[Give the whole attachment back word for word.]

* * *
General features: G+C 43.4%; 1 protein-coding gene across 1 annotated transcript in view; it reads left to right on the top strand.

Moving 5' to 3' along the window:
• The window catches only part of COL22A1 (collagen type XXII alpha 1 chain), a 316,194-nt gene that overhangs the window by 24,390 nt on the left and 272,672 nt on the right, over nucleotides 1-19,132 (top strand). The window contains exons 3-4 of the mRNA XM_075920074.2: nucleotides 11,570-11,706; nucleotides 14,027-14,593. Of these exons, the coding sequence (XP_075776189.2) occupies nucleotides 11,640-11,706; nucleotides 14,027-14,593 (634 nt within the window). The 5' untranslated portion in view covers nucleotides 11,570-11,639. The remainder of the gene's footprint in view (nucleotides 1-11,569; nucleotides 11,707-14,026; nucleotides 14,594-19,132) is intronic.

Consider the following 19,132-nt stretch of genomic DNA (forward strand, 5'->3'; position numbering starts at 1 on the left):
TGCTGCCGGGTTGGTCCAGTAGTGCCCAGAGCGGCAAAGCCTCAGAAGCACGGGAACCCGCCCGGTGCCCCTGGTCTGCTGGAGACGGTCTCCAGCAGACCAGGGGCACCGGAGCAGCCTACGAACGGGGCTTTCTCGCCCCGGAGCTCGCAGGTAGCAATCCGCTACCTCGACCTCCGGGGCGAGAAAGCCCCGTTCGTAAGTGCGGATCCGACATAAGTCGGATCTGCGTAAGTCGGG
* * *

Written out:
General features: G+C 43.4%; 1 protein-coding gene across 1 annotated transcript in view; it reads left to right on the top strand.

Moving 5' to 3' along the window:
• The window catches only part of COL22A1 (collagen type XXII alpha 1 chain), a 316,194-nt gene that overhangs the window by 24,390 nt on the left and 272,672 nt on the right, over nucleotides 1-19,132 (top strand). The window contains exons 3-4 of the mRNA XM_075920074.2: nucleotides 11,570-11,706; nucleotides 14,027-14,593. Of these exons, the coding sequence (XP_075776189.2) occupies nucleotides 11,640-11,706; nucleotides 14,027-14,593 (634 nt within the window). The 5' untranslated portion in view covers nucleotides 11,570-11,639. The remainder of the gene's footprint in view (nucleotides 1-11,569; nucleotides 11,707-14,026; nucleotides 14,594-19,132) is intronic.

Consider the following 19,132-nt stretch of genomic DNA (forward strand, 5'->3'; position numbering starts at 1 on the left):
TGCTGCCGGGTTGGTCCAGTAGTGCCCAGAGCGGCAAAGCCTCAGAAGCACGGGAACCCGCCCGGTGCCCCTGGTCTGCTGGAGACGGTCTCCAGCAGACCAGGGGCACCGGAGCAGCCTACGAACGGGGCTTTCTCGCCCCGGAGCTCGCAGGTAGCAATCCGCTACCTCGACCTCCGGGGCGAGAAAGCCCCGTTCGTAAGTGCGGATCCGACATAAGTCGGATCTGCGTAAGTCGGG